Monday, June 29, 2009 | 11:30 p.m.
Did you hear the one about a major league baseball player nearly losing his thumb in an attempt to save a child from an alligator attack in the neighborhood lake?
Las Vegas 51s outfield David Dellucci sure has. In fact, he invented the tall tale.
As an avid hunter and fisherman growing up on Baton Rouge, La., Dellucci is no stranger to fish stories. So, when he accidentally injured his thumb while packing his trailer for Spring Training with the Cleveland Indians this season, Dellucci tried to inject some humor into an embarrassing injury that required surgery and forced him to miss nearly two weeks of training camp.
"That story caught on like wildfire and I said, 'What the heck, I might as well tell the media' and they dove for it hook, line and sinker," Dellucci said. "I eventually told them the real story, but if anyone asks, I'll be glad to give them the alligator story again."
Unfortunately for the affable Dellucci, nobody in the Indians organization was laughing a few months into this season when Cleveland demoted a once marquee free agent acquisition to the minors on May 29.
After signing a three-year, $11.5 million dollar deal with Cleveland in December 2006, Dellucci missed nearly three months of the 2007 season with a left hamstring tear that required surgery.
In 2008, Dellucci hit .238 with 11 home runs and 47 RBI while backing-up left fielder Ben Francisco. Dellucci started just 46 times in left field and 46 times as a designated hitter.
"I had a rough three years in Cleveland," Dellucci admitted. "It seemed like every time I got rolling, I'd have another injury… It was a difficult time, but I always felt like I still had the ability to play if I could just get on a roll and stay on a roll. I knew I could be my old self, but it just never happened."
Dellucci's thumb injury, no matter how comical, seems now as if it was a precursor to his downfall.
In 14 games with the Indians this year, Dellucci batted .275 (11-for-40) with one RBI.
On June 1, the Indians released the 35-year-old lefty.
"I'm very grateful that I had the opportunity in Cleveland and I'm thankful for that," Dellucci said. "But the funny thing about baseball is that you are almost to a certain degree self-employed and you have to do what is best for yourself. I think with their situation, with the team wanting to go with younger outfielders, there wasn't much playing time for me. So it was best for me to leave. There is no chip on my shoulder."
Since signing a minor league contact with the Toronto Blue Jays (the 51s' parent club) on June 10, Dellucci has appeared in 14 games with Las Vegas and is batting .273 (15-for-55) with three home runs and six RBIs.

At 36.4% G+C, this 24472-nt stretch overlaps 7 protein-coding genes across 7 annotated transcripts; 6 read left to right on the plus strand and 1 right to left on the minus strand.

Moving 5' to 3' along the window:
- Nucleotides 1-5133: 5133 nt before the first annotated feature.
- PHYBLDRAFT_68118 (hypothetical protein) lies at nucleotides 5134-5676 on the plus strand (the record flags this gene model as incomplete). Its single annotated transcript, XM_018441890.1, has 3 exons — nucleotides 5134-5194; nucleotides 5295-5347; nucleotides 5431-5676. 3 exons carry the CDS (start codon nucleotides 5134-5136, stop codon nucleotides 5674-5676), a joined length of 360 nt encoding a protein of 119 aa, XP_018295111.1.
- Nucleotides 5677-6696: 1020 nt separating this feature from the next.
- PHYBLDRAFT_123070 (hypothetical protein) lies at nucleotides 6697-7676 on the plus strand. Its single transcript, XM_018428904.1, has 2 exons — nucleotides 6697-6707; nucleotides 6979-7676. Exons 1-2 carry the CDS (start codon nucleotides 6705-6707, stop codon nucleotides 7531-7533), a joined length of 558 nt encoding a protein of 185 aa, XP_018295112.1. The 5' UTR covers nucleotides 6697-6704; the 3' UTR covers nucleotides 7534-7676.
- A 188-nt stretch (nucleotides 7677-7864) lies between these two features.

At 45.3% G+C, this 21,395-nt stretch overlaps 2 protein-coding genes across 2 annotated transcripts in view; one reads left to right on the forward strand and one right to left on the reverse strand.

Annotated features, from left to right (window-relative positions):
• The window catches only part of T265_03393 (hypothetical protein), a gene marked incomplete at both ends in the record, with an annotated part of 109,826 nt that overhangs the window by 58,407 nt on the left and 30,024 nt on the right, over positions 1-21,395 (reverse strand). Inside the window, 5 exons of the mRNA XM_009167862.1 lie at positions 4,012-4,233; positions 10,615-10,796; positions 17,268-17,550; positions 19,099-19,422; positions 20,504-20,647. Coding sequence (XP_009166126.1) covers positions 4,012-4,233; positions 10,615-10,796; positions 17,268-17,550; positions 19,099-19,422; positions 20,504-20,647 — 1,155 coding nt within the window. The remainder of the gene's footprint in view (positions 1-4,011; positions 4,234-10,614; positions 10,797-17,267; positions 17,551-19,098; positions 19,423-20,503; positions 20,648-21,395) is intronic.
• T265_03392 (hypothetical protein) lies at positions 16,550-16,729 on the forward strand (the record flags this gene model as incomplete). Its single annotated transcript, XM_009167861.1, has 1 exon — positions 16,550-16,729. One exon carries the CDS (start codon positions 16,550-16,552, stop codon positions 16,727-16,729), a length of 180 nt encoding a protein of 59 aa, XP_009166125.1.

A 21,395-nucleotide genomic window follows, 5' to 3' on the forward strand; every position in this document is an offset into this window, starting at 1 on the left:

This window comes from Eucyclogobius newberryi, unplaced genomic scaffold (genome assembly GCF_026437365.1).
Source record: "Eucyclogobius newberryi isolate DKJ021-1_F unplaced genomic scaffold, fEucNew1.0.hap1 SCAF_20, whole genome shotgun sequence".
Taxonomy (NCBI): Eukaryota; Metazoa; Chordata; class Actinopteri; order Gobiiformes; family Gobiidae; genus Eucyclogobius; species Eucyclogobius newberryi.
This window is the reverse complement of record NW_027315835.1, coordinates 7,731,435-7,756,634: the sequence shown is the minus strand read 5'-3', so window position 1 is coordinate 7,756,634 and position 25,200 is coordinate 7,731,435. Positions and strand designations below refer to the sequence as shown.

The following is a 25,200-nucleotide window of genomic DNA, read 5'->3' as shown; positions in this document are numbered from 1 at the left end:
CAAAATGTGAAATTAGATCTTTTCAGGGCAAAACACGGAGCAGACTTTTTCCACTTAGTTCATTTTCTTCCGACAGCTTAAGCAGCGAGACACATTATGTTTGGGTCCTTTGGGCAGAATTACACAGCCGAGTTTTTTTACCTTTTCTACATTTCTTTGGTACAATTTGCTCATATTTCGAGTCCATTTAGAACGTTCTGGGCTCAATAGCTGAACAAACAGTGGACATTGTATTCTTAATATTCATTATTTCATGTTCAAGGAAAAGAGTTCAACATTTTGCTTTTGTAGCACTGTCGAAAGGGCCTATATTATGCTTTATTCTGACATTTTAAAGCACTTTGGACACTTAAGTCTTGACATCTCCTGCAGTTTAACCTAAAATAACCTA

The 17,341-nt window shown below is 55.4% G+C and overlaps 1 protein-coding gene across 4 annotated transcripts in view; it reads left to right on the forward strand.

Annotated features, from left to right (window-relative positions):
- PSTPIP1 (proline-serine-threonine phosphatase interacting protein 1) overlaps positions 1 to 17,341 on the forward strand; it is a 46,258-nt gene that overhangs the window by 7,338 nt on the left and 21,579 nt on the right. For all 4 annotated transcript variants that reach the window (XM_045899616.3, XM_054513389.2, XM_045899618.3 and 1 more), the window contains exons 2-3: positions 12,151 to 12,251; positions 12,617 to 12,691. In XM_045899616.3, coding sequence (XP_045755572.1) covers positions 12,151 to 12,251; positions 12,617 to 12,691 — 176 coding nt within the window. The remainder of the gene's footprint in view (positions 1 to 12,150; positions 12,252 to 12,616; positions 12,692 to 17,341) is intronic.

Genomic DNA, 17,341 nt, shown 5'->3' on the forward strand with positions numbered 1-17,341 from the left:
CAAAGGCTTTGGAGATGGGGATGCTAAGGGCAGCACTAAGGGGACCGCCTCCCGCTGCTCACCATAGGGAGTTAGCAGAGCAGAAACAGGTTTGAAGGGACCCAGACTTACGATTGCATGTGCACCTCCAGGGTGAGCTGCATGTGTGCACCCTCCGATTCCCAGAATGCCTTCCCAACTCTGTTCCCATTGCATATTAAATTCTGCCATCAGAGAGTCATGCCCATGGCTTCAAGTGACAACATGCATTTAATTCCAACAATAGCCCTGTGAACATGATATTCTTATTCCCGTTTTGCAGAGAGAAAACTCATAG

"This is a great organization," Dellucci said prior to the 51s 4-2 victory over the Sacramento River Cats Monday night. "I'm enjoying my teammates over here. The coaching staff is excellent. I can't say enough good things about everyone here so far."
Although Dellucci is not the type to admit it, patrolling the outfield at Cashman Field is not exactly the same as roaming the hallowed grounds of Yankee Stadium.
Yet having a 13-year big league veteran, especially one with a World Series ring from the 2001 championship run of the Arizona Diamondbacks, is an invaluable resource for the 51' younger players.
"People can learn how to prepare for a game just by watching (Dellucci)," said Las Vegas manager Mike Basso. "It's good to have him here… He wouldn't be here if Toronto didn't want to have a look at him. He's a proven Major League hitter."
While Dellucci certainly hopes to suit up in a Blue Jays uniform soon, it is hard not to imagine the former LSU star as excited to play in Modesto as Toronto.
The former National League leader in triples not only professes his love for baseball, but he has transformed those words into action with Dellucci's Dream Foundation. Through that charitable organization, Dellucci not only raised more than $100,000 for Hurricane Katrina and Rita victims, but he has also set up free baseball camps with dozens of MLB players for underprivileged youth.
"I think there are a lot more distractions nowadays that lead kids down the wrong paths," Dellucci said. "So if they can have a positive role model in their lives and I can bring down professional baseball players to instruct the kids, teach the game and just get them outside for exercise, it might send them on the correct path."
Dellucci's path, however, is starting to make its way toward an inevitable – and the oft-injured outfielder knows it.
But prior to retirement, Dellucci hopes to earn one more shot in the Show.
"It's everybody's goal to make it to the Major Leagues and I'm here trying to get better in hopes that that happens," Dellucci said. "But while I'm here, I'm going to play hard and have fun. It's the love of the game and the love baseball and the love of teammates that's keeping me going."
Steve Silver can be reached at 948-7822 or email@example.com.